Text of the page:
TAKI 183, the first publicized writer, came from New York City Manhattans. TAKI was a messenger in downtown Manhattans, he would leave his mark “TAKI 183” along the routes that he was taking. Though a lot of people think that TAKI was the first writer, there were several before him. CORNBREAD and COOL EARL based in Philadelphia were also huge writers in the late 60’s and JULIO 204, FRANK 207, JOE 136 and STAY HIGH 149 in New York.
But with his tags “TAKI 183” spread out around the city he got the attention of the New York Times and an article that made him famous (TAKI 183 Spawns Pen Pals). So even though there were other writers before, he became the most known thanks to the media.Then writers like FRIENDLY FREDDIE started to put Brooklyn on the map. Soon after, graffiti transferred from the streets to the subway and to the lay-ups. The subway carts became a new canvas for writers. Writing was continuing to evolve. Tags were being transformed, first to unique tags for every writer with there own style, then designs along with them meaning with outlines, thicker letters and wherever their imagination took them. Every year there would be more and more writers bringing more and more ideas to the table, raising the competition. There were bubble letters, block letters, Broadway style, 3D’s , whole cars , characters, these were all new ideas that had been brought up by writers at the time.
By the mid 70’s most concepts of graffiti where created and just kept on developing. Some graffiti even hit the galleries later on, but this all soon started to slow down starting the 80’s, and a lot was picked up by other cities world wide. Writing in New York became more and more difficult with the MTA (Metropolitan Transportation Authority) putting in a higher budget to stop graffiti. A lot of artist got discouraged and stopped writing, but others saw this as a challenge. These years were very hard and writers didn’t have the same respect for each other. A lot of crews were formed and battles became more common. Lay-ups became more dangerous, not only because of the increased number of guards, but to which crew the lay-up “belonged” to. If writers didn’t know who you were and you came in to drop something in their yard, they would beat you down and rob your paint.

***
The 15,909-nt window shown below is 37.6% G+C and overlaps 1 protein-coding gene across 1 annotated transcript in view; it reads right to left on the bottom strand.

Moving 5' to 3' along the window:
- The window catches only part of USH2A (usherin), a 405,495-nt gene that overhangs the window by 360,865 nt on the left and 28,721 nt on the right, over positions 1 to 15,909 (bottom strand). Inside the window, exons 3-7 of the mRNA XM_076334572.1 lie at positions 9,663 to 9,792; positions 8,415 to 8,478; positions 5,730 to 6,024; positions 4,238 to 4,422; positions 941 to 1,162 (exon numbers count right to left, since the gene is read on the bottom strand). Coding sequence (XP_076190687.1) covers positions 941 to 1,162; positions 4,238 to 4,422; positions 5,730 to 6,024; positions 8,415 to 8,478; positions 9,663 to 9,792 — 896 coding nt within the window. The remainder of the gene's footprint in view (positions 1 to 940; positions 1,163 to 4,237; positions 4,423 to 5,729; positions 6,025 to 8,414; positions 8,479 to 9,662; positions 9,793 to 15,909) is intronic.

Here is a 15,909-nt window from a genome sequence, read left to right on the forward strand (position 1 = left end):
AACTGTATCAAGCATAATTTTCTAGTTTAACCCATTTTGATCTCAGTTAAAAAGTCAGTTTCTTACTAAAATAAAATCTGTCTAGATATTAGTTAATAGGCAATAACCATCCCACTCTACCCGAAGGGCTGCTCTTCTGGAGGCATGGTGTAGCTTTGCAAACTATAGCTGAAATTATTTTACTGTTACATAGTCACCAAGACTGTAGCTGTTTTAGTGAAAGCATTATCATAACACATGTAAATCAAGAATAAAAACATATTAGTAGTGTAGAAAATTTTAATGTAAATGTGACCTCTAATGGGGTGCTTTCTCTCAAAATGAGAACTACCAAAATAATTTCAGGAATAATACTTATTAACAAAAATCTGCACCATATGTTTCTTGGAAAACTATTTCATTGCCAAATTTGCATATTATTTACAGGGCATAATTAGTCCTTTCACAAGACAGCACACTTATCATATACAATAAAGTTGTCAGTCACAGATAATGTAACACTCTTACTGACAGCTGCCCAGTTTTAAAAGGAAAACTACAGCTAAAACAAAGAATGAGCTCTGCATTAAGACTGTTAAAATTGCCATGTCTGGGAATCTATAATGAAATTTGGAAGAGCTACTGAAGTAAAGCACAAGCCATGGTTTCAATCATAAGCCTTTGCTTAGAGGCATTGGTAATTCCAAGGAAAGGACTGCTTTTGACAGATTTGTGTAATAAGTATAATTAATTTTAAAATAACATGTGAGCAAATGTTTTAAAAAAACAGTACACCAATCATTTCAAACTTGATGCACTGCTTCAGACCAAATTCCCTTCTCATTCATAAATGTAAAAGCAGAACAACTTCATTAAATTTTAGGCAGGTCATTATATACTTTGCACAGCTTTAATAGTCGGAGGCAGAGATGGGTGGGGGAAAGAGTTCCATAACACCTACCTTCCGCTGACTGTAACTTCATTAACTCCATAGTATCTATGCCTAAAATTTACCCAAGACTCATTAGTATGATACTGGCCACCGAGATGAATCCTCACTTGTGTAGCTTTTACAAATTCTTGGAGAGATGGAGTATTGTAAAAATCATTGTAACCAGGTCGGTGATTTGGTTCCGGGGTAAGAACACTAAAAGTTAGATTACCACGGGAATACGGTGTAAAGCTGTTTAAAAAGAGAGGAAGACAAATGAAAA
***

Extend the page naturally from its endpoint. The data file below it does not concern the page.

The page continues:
By the late 80’s more writers were quitting and more trains were art free. The MTA was finally getting what they wanted, even though there were still some writers never letting go MAGOO, DOC TC5, DONDI, TRAK, DOME , DC GHOST, SENTO, CAVS, KET, JA, VEN, REAS, SANE, SMITH and more.
On May 12, 1989 the MTA decided to clean all trains that were marked and made sure that no graffiti will ever run. So most writers stopped or moved on to the streets, except clean car writers that still though writing should belong on the train lines and no where else, such as GHOST, POE, KET, SAR, FUZZONE, SACH ,TFP, VEN, ZENO, REAS, IZ THE WIZ, VFR, CAVS, SENTO, SANE&SMITH, JA, BRUZ, COPE2, PJAY, ROB, YES2 and SEEN , but these trains would only run for as long as one day and then get buffed.